A Charge on Caring?
Analysis of the Use and Impact of Charges by Councils Providing Support to Unpaid Carers
Under the new Care Act (Department of Health, 2014a), which came into force on 1 April 2015, all carers, regardless of their level of care or financial situation, are entitled to a needs assessment provided or arranged by their local authority.
These needs assessments are used to determine whether the carer meets the new national eligibility criteria for receiving support to help them perform their caring role. If they are deemed eligible then the local authority is required to provide the carer with a support plan detailing the type of support they will be able to offer.
This is vital support. Carers often struggle with poor mental or physical health as a result of caring for someone else. Many rarely get a break and often find it difficult to juggle staying in work alongside caring. 42% of carers have not taken a break of more than two days since they started looking after the main person they care for (The Princess Royal Trust for Carers, 2011). Many become isolated as they lose touch with friends and family. The relatively small amount of support provided is not a ‘nice to have’ – it is essential in enabling carers to stay well and therefore able to carry on caring.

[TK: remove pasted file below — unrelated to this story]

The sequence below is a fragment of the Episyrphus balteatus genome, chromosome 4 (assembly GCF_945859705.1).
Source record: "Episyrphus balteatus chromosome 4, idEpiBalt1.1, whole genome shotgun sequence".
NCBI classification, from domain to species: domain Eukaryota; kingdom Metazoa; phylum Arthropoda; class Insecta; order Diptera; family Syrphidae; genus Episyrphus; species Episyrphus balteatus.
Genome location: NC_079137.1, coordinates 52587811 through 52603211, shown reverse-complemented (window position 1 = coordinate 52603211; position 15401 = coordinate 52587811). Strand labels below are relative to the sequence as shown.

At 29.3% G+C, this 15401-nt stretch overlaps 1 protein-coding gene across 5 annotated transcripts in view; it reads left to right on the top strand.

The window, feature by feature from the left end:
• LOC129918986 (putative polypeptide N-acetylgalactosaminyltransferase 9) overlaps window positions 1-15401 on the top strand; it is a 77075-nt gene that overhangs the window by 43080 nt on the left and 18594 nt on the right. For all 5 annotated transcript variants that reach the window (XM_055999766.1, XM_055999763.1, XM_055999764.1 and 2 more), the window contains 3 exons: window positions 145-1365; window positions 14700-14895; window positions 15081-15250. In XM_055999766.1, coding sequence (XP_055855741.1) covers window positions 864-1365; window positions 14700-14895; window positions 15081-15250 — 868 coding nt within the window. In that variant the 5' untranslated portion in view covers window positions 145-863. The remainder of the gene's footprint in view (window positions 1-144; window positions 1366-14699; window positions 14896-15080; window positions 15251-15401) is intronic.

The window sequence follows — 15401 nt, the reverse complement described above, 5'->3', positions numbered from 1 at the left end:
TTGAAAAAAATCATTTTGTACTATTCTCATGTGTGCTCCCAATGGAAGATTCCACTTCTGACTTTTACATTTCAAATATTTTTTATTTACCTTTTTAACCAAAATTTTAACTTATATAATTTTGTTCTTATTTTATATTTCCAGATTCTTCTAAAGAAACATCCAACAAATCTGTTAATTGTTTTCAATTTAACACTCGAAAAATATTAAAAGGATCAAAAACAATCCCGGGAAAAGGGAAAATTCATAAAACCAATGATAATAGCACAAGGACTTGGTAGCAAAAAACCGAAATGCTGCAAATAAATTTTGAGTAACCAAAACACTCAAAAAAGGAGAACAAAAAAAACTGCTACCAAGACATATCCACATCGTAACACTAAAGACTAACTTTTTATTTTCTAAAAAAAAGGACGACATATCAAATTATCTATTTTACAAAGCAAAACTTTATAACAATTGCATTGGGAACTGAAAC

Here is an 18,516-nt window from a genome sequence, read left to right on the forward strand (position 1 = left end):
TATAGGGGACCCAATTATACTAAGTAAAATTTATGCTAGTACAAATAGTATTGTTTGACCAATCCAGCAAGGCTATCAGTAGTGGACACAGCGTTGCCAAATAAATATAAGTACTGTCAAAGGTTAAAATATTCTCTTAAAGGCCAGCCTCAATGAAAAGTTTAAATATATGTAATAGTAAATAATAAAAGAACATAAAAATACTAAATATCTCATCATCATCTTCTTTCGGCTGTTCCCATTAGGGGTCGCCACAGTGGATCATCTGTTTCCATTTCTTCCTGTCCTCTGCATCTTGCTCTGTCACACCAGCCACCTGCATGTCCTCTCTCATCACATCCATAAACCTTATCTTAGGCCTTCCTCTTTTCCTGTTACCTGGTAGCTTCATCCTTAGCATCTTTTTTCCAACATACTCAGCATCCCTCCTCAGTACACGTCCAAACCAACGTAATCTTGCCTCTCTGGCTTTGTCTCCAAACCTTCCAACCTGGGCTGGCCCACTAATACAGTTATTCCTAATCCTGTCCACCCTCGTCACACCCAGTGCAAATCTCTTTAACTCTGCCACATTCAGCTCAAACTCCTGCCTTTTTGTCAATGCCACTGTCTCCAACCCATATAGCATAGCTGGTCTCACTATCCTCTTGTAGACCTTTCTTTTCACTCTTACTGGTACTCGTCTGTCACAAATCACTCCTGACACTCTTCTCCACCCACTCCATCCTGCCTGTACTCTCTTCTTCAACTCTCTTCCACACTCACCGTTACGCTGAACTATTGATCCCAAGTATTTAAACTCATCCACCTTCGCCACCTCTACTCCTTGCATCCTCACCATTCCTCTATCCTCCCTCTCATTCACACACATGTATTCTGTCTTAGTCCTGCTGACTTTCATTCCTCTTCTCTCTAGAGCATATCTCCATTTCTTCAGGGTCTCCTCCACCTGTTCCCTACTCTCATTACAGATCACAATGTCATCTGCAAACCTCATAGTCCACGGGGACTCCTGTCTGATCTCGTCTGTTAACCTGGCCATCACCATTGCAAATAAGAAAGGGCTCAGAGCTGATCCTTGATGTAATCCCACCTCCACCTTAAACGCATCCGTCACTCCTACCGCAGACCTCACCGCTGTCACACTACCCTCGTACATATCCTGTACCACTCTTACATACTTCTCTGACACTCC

The types of support a carer could expect to receive will vary according to their assessed needs, and will depend on their personal preference and what they think will help them most, for example:
- It might include funding for breaks to enable a carer to take time away from their caring role, do something for themselves, spend time with others who matter to them and stay socially connected, or money to attend social groups and evening classes, or for a laptop to stay connected to family members.
- It might also include funding for relaxation or yoga classes or a gym membership to help the carer keep physical and mentally fit.